Xavier Simpson came along at the perfect time. He got a year to learn from Derrick Walton, get his feet wet, and process the intricacies of John Beilein's offense. As a drive-first, shoot-second player, he'll step into the ideal lineup to fit his skill set. Simpson's iffy outside shot would normally put a ceiling on the offense; the Darius Morris squads topped out at 38th in offensive efficiency on KenPom. Those teams couldn't play five-out, however. With Wagner and Wilson, this team can and will.

That should leave ample room for Simpson to operate off the dribble. While we only saw flashes of his scoring ability as a freshman, it's worth remembering he was capable of scoring 65 points in a high school playoff game. As he got more comfortable within Beilein's offense, he began to display his playmaking ability, especially off the high screen. He showed no fear of the nation's leading shot-blocker in the BTT semifinal:

In the conference title game, he displayed a Morris-like ability to both see and make a pass from a difficult angle:

Simpson isn't going to be a dead-eye shooter like Walton; hopefully he can use the leadup to next season to refine his outside shot enough where he's at least not treated like Tum Tum Nairn. Regardless, I expect he'll be a relatively efficient offensive player because of his quickness, court vision, and the surrounding talent; he won't need to be the number one or possibly even nos. 2-4 scoring option. As long as he keeps his fouling under control he should be an upgrade over Walton as an on-ball defender.

I'm not entirely sold on Muhammad-Ali Abdur-Rahkman as a primary ballhander; he still seems to decide before he drives whether he's going to shoot or pass. He'll take on more late-clock possessions because of his ability to create decent looks for himself outside of the offense. Unless he has a major breakthrough as a pick-and-roll ballhandler, which isn't entirely out of the question, he'll still be better-suited as an off-guard. As I'll discuss later in this mailbag, however, I believe Eli Brooks is going to have a role on this team.

[Hit THE JUMP for Ultimate X Factor and much more.]

Michigan 97, Central Arkansas 53

Michigan 97, Central Arkansas 53

Submitted by Ace on December 13th, 2016 at 11:03 PM


The record-setter. [Marc-Gregor Campredon/MGoBlog]

Ibi Watson's first career three-pointer was the program record-breaking 18th with just under four minutes left to play. On the ensuing possession, Sean Lonergan's miss gave Michigan their program record-breaking 44th three-point attempt. One trip later, Brent Hibbits made a three for his first career points.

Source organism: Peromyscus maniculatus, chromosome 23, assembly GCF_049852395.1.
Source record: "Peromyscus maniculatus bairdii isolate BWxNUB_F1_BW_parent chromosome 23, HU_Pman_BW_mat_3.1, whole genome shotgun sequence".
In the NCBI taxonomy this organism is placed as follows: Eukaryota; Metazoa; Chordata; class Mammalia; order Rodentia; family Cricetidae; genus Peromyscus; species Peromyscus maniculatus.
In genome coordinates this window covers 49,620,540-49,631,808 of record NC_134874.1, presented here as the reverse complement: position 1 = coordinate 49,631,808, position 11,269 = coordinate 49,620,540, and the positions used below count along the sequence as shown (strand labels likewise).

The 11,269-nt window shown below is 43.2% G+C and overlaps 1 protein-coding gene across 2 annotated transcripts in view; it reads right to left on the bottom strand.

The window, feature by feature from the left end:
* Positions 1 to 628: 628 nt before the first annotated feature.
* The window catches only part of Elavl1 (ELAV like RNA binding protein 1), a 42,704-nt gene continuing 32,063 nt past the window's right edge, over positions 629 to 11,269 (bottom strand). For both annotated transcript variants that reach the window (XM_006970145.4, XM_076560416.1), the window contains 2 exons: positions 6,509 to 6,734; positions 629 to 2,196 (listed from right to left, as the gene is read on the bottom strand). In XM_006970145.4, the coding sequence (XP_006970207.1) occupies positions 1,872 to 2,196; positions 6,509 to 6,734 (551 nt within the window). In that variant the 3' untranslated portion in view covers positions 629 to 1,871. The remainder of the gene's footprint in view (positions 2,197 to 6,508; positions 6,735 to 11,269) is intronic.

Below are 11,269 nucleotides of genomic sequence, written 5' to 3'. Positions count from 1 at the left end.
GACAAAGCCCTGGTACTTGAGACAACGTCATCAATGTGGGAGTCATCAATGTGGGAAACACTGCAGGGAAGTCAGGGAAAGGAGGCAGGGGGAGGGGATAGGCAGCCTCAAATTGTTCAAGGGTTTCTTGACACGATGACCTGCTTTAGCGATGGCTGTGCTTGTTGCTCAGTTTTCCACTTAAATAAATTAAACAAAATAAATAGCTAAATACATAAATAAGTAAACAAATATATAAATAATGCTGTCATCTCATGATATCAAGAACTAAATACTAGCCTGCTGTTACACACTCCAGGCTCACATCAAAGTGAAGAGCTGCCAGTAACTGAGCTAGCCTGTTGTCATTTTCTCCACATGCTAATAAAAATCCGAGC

Here is a box score.

Central Arkansas isn't quite as good as UCLA, in my opinion.

Armstrong State Bullets

Armstrong State Bullets

Submitted by Ace on November 4th, 2016 at 9:37 PM


DJ Wilson had a breakout game. So did his shorts. [Isaiah Hole/247]

Michigan coasted to a 77-49 win over D-II Armstrong State in their exhibition tune-up at Crisler tonight. A traditional recap is quite unnecessary, so it's time for the bullets.

DJ Wilson looked like a different player. Wilson nearly tallied a double-double, scoring ten (3/8 2-pt, 1/2 3-pt) and adding nine boards (four offensive), an assist, and two blocks. That doesn't cover his full impact, either. Wilson's length caused serious problems for ASU shooters—at least one Wilson-induced airball didn't count as a block—and he came very close to converting a couple more tip-ins. In stark contrast to previous years, Wilson knew where he was supposed to be and played with confidence. Opponent cavats abound, but tonight he looked like he'll be an integral part of the rotation; Wilson was first off the bench and played 24 minutes, all at the four.

The pecking order at center is clear. If Wilson's play wasn't the headliner, it was that of Moe Wagner, who scored a very efficient 15 points (6/8 2-pt, 1/1 3-pt) and more importantly played a clean game. Wagner had one early turnover and otherwise took good care of the ball, and he had only one foul, which he picked up well into the second half.

Mark Donnal was next in off the bench and looked much like he did last year, struggling some on defense and missing one of his two layups. It wasn't all bad for Donnal, who had a couple offensive rebounds, a block, and a steal in only seven minutes, but he certainly didn't look like he'd undergone a transformation.

Jon Teske got in late in both halves. He hit a face-up jumper during his first-half stint and threw down a tip-slam in the second. Otherwise, he didn't have a chance to show much. He's clearly ahead of Austin Davis, who looks destined for a redshirt—Davis didn't enter the game until the very late stages, and was on the floor with walk-ons Brent Hibbits and Fred Wright-Jones.


Watson (left) and Wagner with strong finishes. [Marc-Gregor Campredon]

Ibi Watson was up-and-down but mostly up. Watson had a couple turnover when he tried to do too much, especially on a fast-break opportunity when he tried a no-look pass that ASU cut off. He helped make up for that with active defense, hounding his man for three steals while only committing one foul. While he only went 1/4 from beyond the arc, his shot looked smooth. Watson was the second player off the bench and looks to have a real role as the backup 2/3.

Xavier Simpson had a quiet debut. The freshman was held scoreless on only two attempts and had a pair of turnovers to go with his two assists. His physical ability was apparent; he jetted past the entire ASU defense before dropping off a pass to Davis that almost caught the big man off guard for his second assist. Simpson took a page out of Derrick Walton's book, pulling down five defensive rebounds; he doesn't have Walton's height or hops, but he showed a good feel for where to be. He also disrupted a couple ASU possession with his quick feet and quick hands. Quiet isn't necessarily concerning, even if Simpson looks like he'll take some time to get fully comfortable—that was always going to be the case as a freshman running the point in Beilein's system.